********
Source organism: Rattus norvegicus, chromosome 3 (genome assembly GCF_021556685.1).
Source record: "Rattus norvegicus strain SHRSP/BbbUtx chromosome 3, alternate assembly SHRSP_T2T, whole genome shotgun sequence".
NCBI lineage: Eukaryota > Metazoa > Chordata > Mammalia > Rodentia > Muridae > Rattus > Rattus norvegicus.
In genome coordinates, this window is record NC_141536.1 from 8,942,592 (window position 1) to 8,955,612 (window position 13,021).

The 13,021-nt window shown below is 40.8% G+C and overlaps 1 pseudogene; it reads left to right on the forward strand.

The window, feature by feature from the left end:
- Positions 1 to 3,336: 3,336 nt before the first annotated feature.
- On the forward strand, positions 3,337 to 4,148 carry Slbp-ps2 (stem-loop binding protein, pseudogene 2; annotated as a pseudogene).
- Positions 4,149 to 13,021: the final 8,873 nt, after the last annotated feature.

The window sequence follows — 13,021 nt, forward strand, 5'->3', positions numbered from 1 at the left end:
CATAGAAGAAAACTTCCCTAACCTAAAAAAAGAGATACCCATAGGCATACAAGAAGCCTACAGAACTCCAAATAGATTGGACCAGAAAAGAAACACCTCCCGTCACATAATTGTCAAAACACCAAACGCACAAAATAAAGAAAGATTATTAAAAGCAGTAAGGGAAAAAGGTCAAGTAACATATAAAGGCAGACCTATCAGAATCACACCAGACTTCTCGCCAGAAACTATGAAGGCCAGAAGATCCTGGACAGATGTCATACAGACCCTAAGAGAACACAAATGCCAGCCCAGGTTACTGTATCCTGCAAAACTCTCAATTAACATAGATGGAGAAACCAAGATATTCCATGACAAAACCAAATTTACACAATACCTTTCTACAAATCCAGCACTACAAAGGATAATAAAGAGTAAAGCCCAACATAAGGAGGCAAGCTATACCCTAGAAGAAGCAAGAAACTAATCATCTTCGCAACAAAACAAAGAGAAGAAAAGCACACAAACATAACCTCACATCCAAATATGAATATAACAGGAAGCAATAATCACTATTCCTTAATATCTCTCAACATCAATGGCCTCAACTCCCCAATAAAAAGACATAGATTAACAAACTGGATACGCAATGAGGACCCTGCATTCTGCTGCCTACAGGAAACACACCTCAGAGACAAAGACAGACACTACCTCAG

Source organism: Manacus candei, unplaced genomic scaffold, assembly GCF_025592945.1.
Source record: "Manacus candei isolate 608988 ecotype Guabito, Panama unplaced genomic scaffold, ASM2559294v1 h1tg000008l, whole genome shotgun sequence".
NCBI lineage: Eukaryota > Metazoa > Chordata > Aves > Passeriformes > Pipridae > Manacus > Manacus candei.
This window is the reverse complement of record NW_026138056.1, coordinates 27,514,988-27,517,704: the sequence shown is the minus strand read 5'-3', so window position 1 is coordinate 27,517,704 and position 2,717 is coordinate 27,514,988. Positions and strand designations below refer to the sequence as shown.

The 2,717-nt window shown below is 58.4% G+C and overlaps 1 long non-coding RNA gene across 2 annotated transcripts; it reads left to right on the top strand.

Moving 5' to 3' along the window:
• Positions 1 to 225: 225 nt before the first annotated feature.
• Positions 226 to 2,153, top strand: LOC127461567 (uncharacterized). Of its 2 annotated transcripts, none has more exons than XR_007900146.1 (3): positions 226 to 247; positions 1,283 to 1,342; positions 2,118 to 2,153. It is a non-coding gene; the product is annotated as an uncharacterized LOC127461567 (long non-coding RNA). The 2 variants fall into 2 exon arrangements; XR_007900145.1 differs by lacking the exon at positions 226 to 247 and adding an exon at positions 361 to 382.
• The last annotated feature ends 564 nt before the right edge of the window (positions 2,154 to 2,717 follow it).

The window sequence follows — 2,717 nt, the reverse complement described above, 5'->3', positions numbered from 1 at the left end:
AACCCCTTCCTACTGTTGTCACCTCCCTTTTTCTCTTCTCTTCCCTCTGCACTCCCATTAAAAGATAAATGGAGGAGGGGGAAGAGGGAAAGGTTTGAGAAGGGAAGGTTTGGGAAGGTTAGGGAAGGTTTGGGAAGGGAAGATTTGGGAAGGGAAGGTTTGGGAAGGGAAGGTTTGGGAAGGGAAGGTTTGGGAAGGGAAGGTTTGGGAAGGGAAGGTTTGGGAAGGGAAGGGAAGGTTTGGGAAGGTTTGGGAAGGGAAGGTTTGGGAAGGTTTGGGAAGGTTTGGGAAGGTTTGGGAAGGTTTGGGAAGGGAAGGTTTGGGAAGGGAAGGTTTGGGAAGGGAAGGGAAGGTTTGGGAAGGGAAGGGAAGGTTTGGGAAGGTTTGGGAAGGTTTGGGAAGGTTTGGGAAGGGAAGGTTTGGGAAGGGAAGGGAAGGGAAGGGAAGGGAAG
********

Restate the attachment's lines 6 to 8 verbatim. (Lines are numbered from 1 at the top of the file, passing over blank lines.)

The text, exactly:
The window, feature by feature from the left end:
- Positions 1 to 3,336: 3,336 nt before the first annotated feature.
- On the forward strand, positions 3,337 to 4,148 carry Slbp-ps2 (stem-loop binding protein, pseudogene 2; annotated as a pseudogene).